Science & Astronomy
17. August 2013

Yesterday’s Weekly Space Hangout had a report about a new nova that had suddenly appeared near the constellation Delphinus – I hadn’t heard about it before because I somehow missed the first great article on Universe Today and was really surprised when David Dickinson said that it would be at an easily viewable magnitude of somewhere between +4 and +5. Now, I have to admit that I am actually a very lousy amateur astronomer and until recently was always struggling to even recognize star constellations in the sky, but I have gotten steadily better at it. But my first reaction was to wonder if I would even be able to find the nova, let alone see it!

While the Perseids were a near-complete failure this year for us, thanks to the star charts provided by Universe Today and some very basic detective work by myself which mainly consisted of locating the constellation Delphinus in the first place, I was actually able see the nova (which is just a nova, not a supernova) with my own eyes just with the aid of my trusty old 8×40 binoculars. The problem was that I would never have recognized it as the nova because it just looks like another star when you look at it through binoculars – only after some intense star chart checking I was absolutely sure I had really found it It’s a case of “one star too many” and if you are not really familiar with this portion of the sky you would never come to the idea that something appeared that wasn’t there before.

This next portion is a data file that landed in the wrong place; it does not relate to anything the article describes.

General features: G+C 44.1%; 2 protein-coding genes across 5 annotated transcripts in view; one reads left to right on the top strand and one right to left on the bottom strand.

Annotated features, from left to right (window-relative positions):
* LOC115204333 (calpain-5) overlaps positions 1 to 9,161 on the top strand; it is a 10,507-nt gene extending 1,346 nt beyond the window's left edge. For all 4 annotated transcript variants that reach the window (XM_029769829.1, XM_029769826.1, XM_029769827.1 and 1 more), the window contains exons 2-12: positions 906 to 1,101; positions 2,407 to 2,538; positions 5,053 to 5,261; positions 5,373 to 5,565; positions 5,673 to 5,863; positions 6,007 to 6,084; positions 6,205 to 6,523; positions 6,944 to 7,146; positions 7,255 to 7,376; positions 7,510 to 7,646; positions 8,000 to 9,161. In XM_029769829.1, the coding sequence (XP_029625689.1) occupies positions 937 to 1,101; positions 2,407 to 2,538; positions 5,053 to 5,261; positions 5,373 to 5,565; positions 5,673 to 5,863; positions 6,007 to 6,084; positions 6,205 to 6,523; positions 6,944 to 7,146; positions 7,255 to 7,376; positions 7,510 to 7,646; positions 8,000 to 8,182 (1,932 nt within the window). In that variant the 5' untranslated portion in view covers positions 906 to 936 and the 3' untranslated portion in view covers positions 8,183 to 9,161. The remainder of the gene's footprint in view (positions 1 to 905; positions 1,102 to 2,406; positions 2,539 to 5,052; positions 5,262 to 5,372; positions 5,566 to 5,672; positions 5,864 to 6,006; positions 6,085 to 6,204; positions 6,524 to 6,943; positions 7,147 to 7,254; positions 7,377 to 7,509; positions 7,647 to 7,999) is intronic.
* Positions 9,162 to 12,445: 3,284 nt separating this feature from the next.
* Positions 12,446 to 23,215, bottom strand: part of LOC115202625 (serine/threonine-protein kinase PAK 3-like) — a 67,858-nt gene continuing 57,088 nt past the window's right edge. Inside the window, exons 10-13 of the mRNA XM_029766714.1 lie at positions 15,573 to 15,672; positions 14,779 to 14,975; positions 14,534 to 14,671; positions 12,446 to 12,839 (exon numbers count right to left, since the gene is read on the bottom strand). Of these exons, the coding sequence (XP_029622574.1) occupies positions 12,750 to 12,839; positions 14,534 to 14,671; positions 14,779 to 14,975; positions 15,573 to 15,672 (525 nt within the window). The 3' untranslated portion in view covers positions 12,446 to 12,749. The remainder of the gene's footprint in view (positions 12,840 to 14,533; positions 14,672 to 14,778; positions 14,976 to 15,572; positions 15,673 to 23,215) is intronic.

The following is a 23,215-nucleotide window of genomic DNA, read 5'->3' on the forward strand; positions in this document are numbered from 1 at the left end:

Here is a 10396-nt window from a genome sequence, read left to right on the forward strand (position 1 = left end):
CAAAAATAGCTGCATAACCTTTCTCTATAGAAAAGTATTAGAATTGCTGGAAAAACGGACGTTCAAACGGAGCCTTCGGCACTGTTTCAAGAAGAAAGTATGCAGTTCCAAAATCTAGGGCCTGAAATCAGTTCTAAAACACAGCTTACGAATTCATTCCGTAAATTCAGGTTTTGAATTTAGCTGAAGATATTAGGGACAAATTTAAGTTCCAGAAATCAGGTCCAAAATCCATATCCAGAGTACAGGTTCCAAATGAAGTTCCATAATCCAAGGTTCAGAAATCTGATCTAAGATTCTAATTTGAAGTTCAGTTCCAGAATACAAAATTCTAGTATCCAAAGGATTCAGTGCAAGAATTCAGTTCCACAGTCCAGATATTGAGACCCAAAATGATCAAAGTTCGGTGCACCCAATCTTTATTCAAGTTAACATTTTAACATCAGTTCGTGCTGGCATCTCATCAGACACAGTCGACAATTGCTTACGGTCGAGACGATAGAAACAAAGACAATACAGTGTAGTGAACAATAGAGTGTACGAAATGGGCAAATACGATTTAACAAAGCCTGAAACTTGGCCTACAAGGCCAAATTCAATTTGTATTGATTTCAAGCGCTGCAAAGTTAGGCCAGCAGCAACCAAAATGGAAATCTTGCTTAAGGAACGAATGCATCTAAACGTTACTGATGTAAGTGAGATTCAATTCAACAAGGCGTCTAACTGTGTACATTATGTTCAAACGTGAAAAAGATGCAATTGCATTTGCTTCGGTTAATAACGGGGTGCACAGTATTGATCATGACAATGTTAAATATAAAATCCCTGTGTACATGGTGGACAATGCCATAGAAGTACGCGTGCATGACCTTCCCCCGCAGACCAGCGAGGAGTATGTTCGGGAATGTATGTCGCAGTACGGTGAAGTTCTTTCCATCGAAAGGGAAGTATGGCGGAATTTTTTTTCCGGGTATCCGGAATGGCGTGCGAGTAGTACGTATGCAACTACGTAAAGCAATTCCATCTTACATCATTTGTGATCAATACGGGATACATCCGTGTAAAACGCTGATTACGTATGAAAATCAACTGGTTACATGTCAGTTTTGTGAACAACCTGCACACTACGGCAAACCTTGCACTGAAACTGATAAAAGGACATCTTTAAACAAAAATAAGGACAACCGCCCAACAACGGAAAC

So, this was my first nova sighting and I’m really happy I saw it, even if it was just another pinpoint of light. Perhaps I would even have managed to take a photo – if my camera can pick up the Andromeda Galaxy, a magnitude 4 nova should be no problem! But before I was able to set up the camera, the clouds came and for this reason, this article doesn’t have an image attached. I will try again tonight to at least see it, but for better images I recommend you go to the Universe Today article!

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